Delivering 'Bad' vs 'Serious' News to Patients

Neil Chesanow


January 27, 2016

In This Article

Delivering the News

The K in SPIKES stands for knowledge. This refers to how you structure the information you impart. Telling the patient that you have some serious news to discuss, for example, allows the patient to prepare psychologically to receive the information. Pause to let this sink in. Then use language to match the patient's level of education.

"Avoid delivering all of the information in a single, steady monologue," the AMA advises.[4] Avoid using jargon that may confuse the patient. And avoid using indirect or euphemistic language in an attempt to soften the news, which may also create confusion. It's better to be direct.

"When you don't use definitive words, it's hard for patients to grasp what actually has happened," Dr Campbell observes. "When I was a resident, I was taught that when you tell a family there's a negative outcome, you don't say, 'Your husband has passed away' or 'Your husband has moved on.' You say, 'I'm very sorry to tell you that your husband has died. This is the situation; this is what we think happened.' You have to be very definitive."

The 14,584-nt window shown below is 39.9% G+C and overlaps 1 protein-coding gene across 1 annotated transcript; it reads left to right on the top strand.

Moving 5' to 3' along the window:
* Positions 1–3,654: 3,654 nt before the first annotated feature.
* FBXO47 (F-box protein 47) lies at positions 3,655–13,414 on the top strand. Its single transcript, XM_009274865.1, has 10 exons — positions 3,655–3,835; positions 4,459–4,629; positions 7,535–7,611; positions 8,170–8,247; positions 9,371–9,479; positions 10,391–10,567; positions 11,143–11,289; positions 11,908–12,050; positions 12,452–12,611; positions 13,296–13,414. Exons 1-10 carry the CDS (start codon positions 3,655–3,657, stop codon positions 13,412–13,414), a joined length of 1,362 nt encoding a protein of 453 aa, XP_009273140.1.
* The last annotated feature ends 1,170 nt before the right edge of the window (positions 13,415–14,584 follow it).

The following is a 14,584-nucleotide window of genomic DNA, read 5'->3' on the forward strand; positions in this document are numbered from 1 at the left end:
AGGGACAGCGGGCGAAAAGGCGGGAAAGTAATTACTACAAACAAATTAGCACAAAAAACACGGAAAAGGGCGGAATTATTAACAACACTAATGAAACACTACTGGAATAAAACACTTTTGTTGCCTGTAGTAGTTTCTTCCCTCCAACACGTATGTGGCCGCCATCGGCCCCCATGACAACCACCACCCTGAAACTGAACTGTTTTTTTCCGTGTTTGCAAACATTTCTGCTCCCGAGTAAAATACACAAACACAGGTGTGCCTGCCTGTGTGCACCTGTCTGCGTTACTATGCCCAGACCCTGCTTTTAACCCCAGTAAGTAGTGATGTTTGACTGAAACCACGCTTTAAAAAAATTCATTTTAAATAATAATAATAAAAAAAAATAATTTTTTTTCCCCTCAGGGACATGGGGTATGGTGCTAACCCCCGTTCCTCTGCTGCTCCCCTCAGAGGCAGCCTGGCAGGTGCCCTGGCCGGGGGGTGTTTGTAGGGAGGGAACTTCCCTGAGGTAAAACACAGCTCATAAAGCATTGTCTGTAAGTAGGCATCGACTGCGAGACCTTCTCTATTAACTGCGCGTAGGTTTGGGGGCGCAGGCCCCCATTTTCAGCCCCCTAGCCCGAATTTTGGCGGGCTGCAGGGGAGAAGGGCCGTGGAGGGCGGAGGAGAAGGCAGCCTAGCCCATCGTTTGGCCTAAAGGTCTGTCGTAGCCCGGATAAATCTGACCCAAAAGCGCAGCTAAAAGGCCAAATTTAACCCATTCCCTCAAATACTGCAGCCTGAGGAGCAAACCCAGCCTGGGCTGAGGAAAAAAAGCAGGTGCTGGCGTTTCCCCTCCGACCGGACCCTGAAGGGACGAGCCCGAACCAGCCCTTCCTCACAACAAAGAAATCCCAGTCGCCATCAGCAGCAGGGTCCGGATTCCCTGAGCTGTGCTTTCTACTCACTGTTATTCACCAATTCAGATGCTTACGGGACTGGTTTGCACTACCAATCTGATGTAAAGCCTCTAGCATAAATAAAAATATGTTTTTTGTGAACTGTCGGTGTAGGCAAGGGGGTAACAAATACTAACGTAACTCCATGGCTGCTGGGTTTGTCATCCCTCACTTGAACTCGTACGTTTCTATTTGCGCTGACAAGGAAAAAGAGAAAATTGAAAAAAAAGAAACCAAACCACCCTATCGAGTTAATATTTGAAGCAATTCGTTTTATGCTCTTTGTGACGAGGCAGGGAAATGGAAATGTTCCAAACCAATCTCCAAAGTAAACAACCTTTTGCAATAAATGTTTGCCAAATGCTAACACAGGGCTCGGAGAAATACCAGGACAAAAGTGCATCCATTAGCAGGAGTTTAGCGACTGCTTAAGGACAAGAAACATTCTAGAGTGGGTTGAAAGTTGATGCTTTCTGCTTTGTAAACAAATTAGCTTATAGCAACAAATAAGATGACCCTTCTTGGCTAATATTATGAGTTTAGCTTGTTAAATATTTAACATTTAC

The AMA offers several other examples[4]:

  • Mr Gonzales, I feel badly to have to tell you this, but the growth turned out to be cancer.

  • I'm afraid the news is not good. The biopsy showed that you have colon cancer.

  • The report is back, and it's not as we had hoped. It showed that there is cancer in your colon.

"When I deliver bad news, I talk about exactly what's going on, what it means, and what the potential impact is," Dr Campbell elaborates. "I talk with the patient about what the possibilities are for therapy and the pros and cons of the different possibilities. Then we talk about what the outcome might ultimately be. I then give the patient an opportunity to ask questions."

"I try to teach doctors to give a headline first, then pause to let the information sink in, and then fill in the details," Dr Back explains. "Many doctors will try to tell the whole story of how the illness was diagnosed: 'You had this test, and that test, and this other test. This sometimes means this, and then there's positive predictive value in that'—and the patient is lost."

A more effective approach is to tell the patient that, for example, "Your latest blood test shows you have diabetes." Or, "Your CAT scan shows that your cancer has come back." Then pause to let the patient digest this news, Dr Back advises. "And then go into the details."


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